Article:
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Elumalai Vs. Management of Simplex Concrete Piles (India) Ltd. and anr. - Court Judgment

LegalCrystal Citation
SubjectLabour and Industrial
CourtChennai High Court
Decided On
Judge
Reported in(1970)IILLJ454Mad
AppellantElumalai
RespondentManagement of Simplex Concrete Piles (India) Ltd. and anr.
Excerpt:
- - i am of the view that this contention is well founded. section 2(s) defines 'workman' in widest possible terms including apprentice and section 25-c, when it used the expression 'workman' (other than a badli workman or a casual worker), clearly shows that casual 'workman' is included in the definition of workman in section 2(s) of the act......forward by the employer, namely, the first respondent herein was that the petitioner herein was a casual labourer engaged for a particular work, that, as soon as that work was over, his employment automatically came to an end, and that, therefore, there was no retrenchment within the scope of the industrial disputes act. on the pleadings, the labour court posed the following two questions for determination:(1) whether the petitioners wire casual labourers under the respondent?(2) whether the petitioners are entitled to any relief?3. no oral evidence was let in before the labour court. only exhibit p-1 and p-2 on behalf of the petitioner and exhibit r-1 a copy of memorandum of settlement on behalf of the first respondent were filed before the labour court. on the basis of these documents.....
Judgment:

M.M. Ismail, J.

1. Originally this writ petition was filed by 72 persons against a common order of the Labour Court, Madras dismissing their respective petitions filed under under Section 33(c)(2) of the Industrial Disputes Act, 1947. Kailasam, J., by an order dated March 27, 1967, held that a single writ petition by the 72 persons was not maintainable and each one of them will have to file a separate petition, since the cause of action and the rights agitated were different. After the order of Kailasam, J., the writ petition was filed by one of the 72 persons, namely, Elumalai, with the result, as far as the other 71 persons are concerned, they are not before this Court and any conclusion or result of this petition will be only with reference to the claim of Elumalai.

2. The claim petition filed by the petitioner here was C.P. No. 189 of 1966 on the file of the Labour Court, Madras. The claim in that petition was for the payment of retrenchment compensation of Rs. 421.00, one month's notice pay of Rs. 93.60 and Rs. 149.75 being the arrears of wages for the National and Festival holidays. One of the contentions put forward by the employer, namely, the first respondent herein was that the petitioner herein was a casual labourer engaged for a particular work, that, as soon as that work was over, his employment automatically came to an end, and that, therefore, there was no retrenchment within the scope of the Industrial Disputes Act. On the pleadings, the Labour Court posed the following two questions for determination:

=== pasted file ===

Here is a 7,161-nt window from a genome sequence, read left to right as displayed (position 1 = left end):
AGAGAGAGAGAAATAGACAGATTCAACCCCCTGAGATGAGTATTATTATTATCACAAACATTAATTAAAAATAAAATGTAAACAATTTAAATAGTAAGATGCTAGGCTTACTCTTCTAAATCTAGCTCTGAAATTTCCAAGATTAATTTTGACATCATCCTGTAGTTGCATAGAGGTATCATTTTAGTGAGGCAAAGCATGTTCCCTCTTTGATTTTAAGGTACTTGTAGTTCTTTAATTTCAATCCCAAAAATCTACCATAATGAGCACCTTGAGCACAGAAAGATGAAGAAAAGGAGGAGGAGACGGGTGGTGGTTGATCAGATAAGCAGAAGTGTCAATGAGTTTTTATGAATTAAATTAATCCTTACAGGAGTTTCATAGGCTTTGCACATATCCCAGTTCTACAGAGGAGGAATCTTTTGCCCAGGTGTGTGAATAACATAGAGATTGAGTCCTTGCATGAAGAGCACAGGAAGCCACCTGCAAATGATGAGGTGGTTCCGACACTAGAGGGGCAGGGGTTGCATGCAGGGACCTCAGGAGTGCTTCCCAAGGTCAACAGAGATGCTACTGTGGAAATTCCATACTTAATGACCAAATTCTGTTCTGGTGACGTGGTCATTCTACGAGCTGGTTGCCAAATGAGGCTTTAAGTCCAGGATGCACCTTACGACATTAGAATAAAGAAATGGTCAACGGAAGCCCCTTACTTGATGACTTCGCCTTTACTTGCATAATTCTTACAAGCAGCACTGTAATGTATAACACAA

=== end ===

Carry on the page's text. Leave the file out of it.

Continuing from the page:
(1) Whether the petitioners wire casual labourers under the respondent?

(2) Whether the petitioners are entitled to any relief?

3. No oral evidence was let in before the Labour Court. Only Exhibit P-1 and P-2 on behalf of the petitioner and Exhibit R-1 a copy of memorandum of settlement on behalf of the first respondent were filed before the Labour Court. On the basis of these documents the Labour Court cams to the conclusion that the petitioner herein was a casual labourer and not a workman as defined in Section 2(s) of the Industrial Disputes Act, 1947, and that, therefore, he was not entitled to claim any relief under that Act. It is to quash this order of the Labour Court, that the present writ petition has been filed.

4. Mr. N.G.R. Prasad, learned Counsel for the petitioner, contends that the definition of the term 'workmen' in Section 2(s) includes even a casual labourer, and, therefore, the conclusion of the Labour Court in this behalf is erroneous. I am of the view that this contention is well founded. Section 2(s) defines 'workman' in widest possible terms including apprentice and Section 25-C, when it used the expression 'workman' (other than a badli workman or a casual worker), clearly shows that casual 'workman' is included in the definition of workman in Section 2(s) of the Act. It is because of this that the order of the Labour Court has to be quashed and the writ petition allowed. The result will be that the Labour Court will have to decide whether the petitioner is entitled to any relief on the basis that he is a 'workman' under Section 2(s) of the Act. Mr. N.G.R. Prasad. learned Counsel for the petitioner, wanted me to direct the Labour Court to permit the petitioner to let in additional evidence. I am of the view that this is not a proper case where additional evidence should be permitted, because the parties themselves had decided not to let in any oral evidence and they relied on only documentary evidence referred to already. In view of this the Labour Court will have to decide the controversy between the parties only on the basis of the evidence already placed before it. I am not deciding anything as to whether the petitioner is entitled to any relief under any of the provisions of the Industrial Disputes Act or not. All that I have decided is that the petitioner is a workman within the scope of the definition of the term in Section 2(s) of the Act.

5. The writ petition is allowed and the order of the Labour Court dated September 5, 1906 dismissing C.P. No. 189 of 1966 is quashed. There will be no order as to costs.


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